Angel by Zalie Burrow. Dir. Cherry Cookson. Perf. Claire Skinner, Jamie Glover. Wireless Theatre Company, June 2015. Available
Mary (Claire Skinner) is in her forties and about to have her first child. The birth is a difficult one, involving quite
a lot of pain which Mary finds difficult to endure, despite the midwife's (Beth Eyre's) encouragement.
Eventually the child is born and christened Angel. Mary gives it all the love and attention she possibly can, so much
so that she neglects her husband Ted (Jamie Glover) who hitherto has been accustomed to receiving well-cooked dinners of stew
and bread and butter pudding each Friday. Ted feels left out; it looks as if the marriage is in trouble as a result.
Suddenly Mary notices that her baby has two mysterious growths on its back. She goes to the local doctor (Andrew Macbean)
who assures her that nothing is amiss; this is quite normal for an angelic baby. Reassured, she returns home and finds her
child ready to fly out of the window up to the stars.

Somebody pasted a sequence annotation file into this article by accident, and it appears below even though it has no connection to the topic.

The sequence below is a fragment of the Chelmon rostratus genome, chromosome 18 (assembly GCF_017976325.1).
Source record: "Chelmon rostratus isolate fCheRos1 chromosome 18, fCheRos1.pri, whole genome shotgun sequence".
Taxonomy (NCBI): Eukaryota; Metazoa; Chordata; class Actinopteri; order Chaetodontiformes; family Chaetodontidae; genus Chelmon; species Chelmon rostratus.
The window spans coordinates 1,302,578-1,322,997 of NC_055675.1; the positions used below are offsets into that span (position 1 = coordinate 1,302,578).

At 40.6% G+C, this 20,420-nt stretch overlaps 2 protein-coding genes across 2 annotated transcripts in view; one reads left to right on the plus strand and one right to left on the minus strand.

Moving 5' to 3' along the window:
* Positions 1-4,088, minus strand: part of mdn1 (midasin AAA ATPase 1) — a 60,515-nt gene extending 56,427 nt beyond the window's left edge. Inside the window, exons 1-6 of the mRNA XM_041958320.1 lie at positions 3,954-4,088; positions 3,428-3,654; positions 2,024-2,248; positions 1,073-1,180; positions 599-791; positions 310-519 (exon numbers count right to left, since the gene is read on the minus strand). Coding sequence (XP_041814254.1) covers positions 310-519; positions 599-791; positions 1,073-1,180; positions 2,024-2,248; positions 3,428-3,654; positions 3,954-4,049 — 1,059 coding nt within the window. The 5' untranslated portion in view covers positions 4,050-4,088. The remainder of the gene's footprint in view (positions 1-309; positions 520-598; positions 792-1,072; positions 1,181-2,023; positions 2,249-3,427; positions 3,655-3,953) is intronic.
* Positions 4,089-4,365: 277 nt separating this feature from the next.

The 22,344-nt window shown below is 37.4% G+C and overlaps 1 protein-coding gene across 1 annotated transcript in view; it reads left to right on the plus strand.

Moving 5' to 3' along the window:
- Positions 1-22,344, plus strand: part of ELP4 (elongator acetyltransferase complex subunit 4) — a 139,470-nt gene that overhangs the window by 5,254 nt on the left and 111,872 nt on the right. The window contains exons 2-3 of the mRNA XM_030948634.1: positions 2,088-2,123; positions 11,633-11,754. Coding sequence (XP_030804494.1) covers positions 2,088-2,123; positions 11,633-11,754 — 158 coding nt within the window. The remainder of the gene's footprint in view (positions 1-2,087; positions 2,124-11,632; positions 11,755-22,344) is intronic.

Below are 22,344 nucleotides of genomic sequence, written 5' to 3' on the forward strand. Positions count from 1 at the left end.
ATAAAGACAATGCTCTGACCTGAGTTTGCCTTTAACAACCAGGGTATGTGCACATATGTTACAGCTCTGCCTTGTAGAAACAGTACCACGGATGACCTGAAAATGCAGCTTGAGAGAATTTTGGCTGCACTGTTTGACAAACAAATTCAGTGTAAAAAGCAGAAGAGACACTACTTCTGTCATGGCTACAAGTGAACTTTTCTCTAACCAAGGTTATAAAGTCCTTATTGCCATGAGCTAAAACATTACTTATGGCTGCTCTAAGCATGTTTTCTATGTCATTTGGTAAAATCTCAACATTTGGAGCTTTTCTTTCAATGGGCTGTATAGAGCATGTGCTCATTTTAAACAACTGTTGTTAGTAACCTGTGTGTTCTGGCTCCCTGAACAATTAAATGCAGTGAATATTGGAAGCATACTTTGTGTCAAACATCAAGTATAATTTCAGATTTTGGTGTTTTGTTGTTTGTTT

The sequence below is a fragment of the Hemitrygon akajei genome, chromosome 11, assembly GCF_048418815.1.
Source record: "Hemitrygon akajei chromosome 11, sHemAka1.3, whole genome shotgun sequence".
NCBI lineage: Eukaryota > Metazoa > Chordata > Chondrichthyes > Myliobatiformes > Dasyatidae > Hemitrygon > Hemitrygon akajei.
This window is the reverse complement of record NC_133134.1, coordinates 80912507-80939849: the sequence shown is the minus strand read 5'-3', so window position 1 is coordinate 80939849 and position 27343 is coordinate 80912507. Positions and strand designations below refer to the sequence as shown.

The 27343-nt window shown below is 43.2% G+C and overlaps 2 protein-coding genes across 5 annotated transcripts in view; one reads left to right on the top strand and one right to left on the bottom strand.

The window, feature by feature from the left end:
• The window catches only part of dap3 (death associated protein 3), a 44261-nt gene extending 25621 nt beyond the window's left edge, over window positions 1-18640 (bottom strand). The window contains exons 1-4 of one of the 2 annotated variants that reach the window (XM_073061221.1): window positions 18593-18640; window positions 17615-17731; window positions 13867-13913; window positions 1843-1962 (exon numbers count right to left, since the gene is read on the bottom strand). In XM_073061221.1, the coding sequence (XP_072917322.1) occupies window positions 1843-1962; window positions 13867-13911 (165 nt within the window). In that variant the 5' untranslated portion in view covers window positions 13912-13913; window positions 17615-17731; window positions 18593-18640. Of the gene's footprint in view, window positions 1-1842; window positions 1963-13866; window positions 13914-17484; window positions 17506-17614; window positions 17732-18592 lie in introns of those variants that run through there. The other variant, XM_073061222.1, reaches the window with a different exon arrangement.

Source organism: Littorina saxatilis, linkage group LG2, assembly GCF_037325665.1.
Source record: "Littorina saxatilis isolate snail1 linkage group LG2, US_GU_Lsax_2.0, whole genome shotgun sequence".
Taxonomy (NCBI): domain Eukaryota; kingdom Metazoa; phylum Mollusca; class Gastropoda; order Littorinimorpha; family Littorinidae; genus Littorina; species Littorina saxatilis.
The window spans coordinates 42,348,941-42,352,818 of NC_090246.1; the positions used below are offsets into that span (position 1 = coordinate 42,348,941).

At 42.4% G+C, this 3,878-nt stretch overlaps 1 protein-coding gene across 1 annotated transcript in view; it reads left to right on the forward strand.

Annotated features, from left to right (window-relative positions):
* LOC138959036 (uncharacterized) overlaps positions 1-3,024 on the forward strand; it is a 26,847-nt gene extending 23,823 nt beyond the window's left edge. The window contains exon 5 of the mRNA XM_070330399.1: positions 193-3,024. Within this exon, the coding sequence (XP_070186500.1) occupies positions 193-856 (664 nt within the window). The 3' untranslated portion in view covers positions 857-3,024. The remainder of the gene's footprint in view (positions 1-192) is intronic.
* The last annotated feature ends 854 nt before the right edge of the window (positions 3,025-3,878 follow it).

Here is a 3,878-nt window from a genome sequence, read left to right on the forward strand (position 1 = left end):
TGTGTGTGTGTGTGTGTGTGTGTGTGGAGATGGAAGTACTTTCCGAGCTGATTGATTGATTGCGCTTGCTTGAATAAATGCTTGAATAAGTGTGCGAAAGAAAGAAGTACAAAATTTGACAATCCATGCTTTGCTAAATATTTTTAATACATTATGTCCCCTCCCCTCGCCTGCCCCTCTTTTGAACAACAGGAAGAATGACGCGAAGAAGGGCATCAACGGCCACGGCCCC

The scene abruptly changes to the hospital once more, where Mary is still groaning in pain, and the story takes a far
more sinister turn as we understand precisely what the link between the baby and an angel actually represents.
Told as a series of first person narratives by Mary and Ted, "Angel" looks at how the birth of a child affects
most marriages, especially those which hitherto have become accustomed to particular routines. Cherry Cookson's production
also concentrates on the ways in which human beings try - and often fail - to deal with pain. Even when they go to the doctor
for succor, they often find that the medical profession is either unable or unwilling to help them. They are often left entirely
alone to cope with adverse situations, for good or for evil.
A poignant drama, with vivid music by Isabel Herschmann evoking the mood of the piece, "Angel" is certainly
uncomfortable listening, but author Burrow nonetheless views her two protagonists sympathetically.